American agave (Agave americana)

This giant succulent hails from Mexico, and can grow for decades until blooming and dying. In the wild, the plant would typically flower at the age of between 10 and 30 years, but in a glasshouse or at home the blossoming may take much longer. After the mother plant dies, the next generation emerges from the root network.

The American agave is a globally popular ornamental plant. Agaves, palms and other exotic plants were used in Finnish manor gardens of the 19th and 20th centuries. In addition to its ornamental value, the American agave can be used for food production in many different ways. Its flower can be used similarly to asparagus (which the plant is related to!), the seeds are ground for flour, and the stem is used to make the alcoholic drink known as mezcal. Tequila, meanwhile, comes from the tequila agave (Agave tequilana). Both the American agave and the sisal plant (also found in this room) are used to make paper and textiles.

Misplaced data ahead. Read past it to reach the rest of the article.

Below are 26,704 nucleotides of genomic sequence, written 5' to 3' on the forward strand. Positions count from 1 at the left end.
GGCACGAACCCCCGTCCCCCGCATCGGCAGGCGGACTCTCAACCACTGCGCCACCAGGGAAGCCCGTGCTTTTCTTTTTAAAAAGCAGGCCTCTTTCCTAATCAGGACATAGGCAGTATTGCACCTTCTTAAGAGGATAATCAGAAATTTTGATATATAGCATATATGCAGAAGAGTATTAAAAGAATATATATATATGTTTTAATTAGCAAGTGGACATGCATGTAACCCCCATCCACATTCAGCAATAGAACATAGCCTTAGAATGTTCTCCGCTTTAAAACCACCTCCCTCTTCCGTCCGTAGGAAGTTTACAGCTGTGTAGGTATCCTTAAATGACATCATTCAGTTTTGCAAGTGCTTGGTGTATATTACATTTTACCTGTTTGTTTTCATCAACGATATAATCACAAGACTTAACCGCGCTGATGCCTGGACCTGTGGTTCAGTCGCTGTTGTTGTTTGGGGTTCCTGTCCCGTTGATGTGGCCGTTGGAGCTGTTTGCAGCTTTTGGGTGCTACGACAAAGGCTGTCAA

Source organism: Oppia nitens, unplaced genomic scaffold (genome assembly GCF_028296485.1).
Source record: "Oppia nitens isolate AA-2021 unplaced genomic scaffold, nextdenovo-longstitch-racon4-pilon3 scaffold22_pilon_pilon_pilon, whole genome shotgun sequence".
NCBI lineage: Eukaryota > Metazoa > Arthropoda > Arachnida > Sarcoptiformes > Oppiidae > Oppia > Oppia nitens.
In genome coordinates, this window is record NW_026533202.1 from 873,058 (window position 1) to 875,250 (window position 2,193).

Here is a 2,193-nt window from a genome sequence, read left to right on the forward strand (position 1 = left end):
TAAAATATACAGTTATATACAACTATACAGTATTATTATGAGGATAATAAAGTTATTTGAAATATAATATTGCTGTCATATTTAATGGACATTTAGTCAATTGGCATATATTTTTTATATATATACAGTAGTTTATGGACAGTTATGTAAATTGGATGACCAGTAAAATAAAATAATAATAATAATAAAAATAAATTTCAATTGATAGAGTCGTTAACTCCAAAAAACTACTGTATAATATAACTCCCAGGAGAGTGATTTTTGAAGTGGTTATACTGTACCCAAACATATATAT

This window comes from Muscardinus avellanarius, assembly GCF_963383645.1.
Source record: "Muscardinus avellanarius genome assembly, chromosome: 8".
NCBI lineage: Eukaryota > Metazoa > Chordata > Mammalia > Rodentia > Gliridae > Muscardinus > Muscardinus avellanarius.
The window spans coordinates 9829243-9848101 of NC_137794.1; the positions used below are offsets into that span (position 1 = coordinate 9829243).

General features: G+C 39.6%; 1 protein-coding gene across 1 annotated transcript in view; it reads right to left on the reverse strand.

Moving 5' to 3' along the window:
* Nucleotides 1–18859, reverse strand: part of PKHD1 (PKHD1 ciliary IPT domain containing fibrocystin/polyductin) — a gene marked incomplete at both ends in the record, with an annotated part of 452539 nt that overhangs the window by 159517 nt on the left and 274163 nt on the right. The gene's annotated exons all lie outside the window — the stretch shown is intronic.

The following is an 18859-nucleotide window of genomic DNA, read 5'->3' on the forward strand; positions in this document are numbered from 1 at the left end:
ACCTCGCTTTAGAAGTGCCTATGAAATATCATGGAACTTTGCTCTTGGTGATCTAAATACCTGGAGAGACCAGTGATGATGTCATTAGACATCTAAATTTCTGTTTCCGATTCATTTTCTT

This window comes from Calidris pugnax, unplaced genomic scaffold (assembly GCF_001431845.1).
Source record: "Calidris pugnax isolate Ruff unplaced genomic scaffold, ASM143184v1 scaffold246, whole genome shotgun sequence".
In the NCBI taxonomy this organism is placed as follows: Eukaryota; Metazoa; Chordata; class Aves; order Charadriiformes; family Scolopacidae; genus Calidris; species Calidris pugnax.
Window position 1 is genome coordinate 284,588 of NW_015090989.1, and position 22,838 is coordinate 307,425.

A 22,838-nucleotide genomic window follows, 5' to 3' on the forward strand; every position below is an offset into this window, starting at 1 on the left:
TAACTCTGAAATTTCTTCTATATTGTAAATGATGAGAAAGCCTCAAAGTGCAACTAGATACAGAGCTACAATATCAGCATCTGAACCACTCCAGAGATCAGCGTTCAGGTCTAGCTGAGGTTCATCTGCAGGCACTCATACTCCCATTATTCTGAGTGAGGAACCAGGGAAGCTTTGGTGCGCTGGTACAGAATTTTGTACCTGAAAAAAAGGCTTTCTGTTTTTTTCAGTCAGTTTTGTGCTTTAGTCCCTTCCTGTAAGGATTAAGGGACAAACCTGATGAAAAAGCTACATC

The Desert room houses both agaves and aloes. Even though the aloes and agaves have similar leaves, they are not closely related. The agave is native to arid areas of the Americas, while the aloe is an Old World plant. Their similar appearance is due to adaptations to similarly dry conditions. Both the aloe and the agave store moisture in their succulent leaves.

American agave is a large succulent that stores water in its leaves.
The fiber obtained from the leaves of American agave is used to make e.g. ropes, nets and bags.